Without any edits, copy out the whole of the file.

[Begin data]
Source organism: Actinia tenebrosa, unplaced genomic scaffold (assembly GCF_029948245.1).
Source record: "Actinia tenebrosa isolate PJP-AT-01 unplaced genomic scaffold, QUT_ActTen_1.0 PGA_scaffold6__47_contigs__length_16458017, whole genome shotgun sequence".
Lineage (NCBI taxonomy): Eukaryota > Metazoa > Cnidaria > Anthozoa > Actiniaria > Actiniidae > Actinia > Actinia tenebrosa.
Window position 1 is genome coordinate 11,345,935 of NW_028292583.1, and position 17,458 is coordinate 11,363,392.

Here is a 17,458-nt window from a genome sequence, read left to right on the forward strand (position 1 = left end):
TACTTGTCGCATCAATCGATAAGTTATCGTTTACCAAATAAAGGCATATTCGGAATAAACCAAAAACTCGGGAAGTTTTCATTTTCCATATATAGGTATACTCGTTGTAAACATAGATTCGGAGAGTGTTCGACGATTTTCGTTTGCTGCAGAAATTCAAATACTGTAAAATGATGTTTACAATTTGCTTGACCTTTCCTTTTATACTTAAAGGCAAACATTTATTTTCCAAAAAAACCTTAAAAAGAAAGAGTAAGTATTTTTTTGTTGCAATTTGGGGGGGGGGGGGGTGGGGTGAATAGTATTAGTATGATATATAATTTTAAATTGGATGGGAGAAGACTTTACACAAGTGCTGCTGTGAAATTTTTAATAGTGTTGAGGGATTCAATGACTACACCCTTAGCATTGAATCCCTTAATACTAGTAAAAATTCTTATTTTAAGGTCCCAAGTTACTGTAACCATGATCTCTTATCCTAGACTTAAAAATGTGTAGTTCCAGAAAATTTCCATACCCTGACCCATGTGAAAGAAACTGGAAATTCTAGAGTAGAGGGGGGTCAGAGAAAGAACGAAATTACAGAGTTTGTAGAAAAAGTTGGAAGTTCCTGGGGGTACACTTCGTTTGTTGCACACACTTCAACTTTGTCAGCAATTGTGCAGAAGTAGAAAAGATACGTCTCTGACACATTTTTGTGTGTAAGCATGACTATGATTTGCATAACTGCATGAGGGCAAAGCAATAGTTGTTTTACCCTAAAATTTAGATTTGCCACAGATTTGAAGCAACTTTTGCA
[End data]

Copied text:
Source organism: Actinia tenebrosa, unplaced genomic scaffold (assembly GCF_029948245.1).
Source record: "Actinia tenebrosa isolate PJP-AT-01 unplaced genomic scaffold, QUT_ActTen_1.0 PGA_scaffold6__47_contigs__length_16458017, whole genome shotgun sequence".
Lineage (NCBI taxonomy): Eukaryota > Metazoa > Cnidaria > Anthozoa > Actiniaria > Actiniidae > Actinia > Actinia tenebrosa.
Window position 1 is genome coordinate 11,345,935 of NW_028292583.1, and position 17,458 is coordinate 11,363,392.

Here is a 17,458-nt window from a genome sequence, read left to right on the forward strand (position 1 = left end):
TACTTGTCGCATCAATCGATAAGTTATCGTTTACCAAATAAAGGCATATTCGGAATAAACCAAAAACTCGGGAAGTTTTCATTTTCCATATATAGGTATACTCGTTGTAAACATAGATTCGGAGAGTGTTCGACGATTTTCGTTTGCTGCAGAAATTCAAATACTGTAAAATGATGTTTACAATTTGCTTGACCTTTCCTTTTATACTTAAAGGCAAACATTTATTTTCCAAAAAAACCTTAAAAAGAAAGAGTAAGTATTTTTTTGTTGCAATTTGGGGGGGGGGGGGGTGGGGTGAATAGTATTAGTATGATATATAATTTTAAATTGGATGGGAGAAGACTTTACACAAGTGCTGCTGTGAAATTTTTAATAGTGTTGAGGGATTCAATGACTACACCCTTAGCATTGAATCCCTTAATACTAGTAAAAATTCTTATTTTAAGGTCCCAAGTTACTGTAACCATGATCTCTTATCCTAGACTTAAAAATGTGTAGTTCCAGAAAATTTCCATACCCTGACCCATGTGAAAGAAACTGGAAATTCTAGAGTAGAGGGGGGTCAGAGAAAGAACGAAATTACAGAGTTTGTAGAAAAAGTTGGAAGTTCCTGGGGGTACACTTCGTTTGTTGCACACACTTCAACTTTGTCAGCAATTGTGCAGAAGTAGAAAAGATACGTCTCTGACACATTTTTGTGTGTAAGCATGACTATGATTTGCATAACTGCATGAGGGCAAAGCAATAGTTGTTTTACCCTAAAATTTAGATTTGCCACAGATTTGAAGCAACTTTTGCA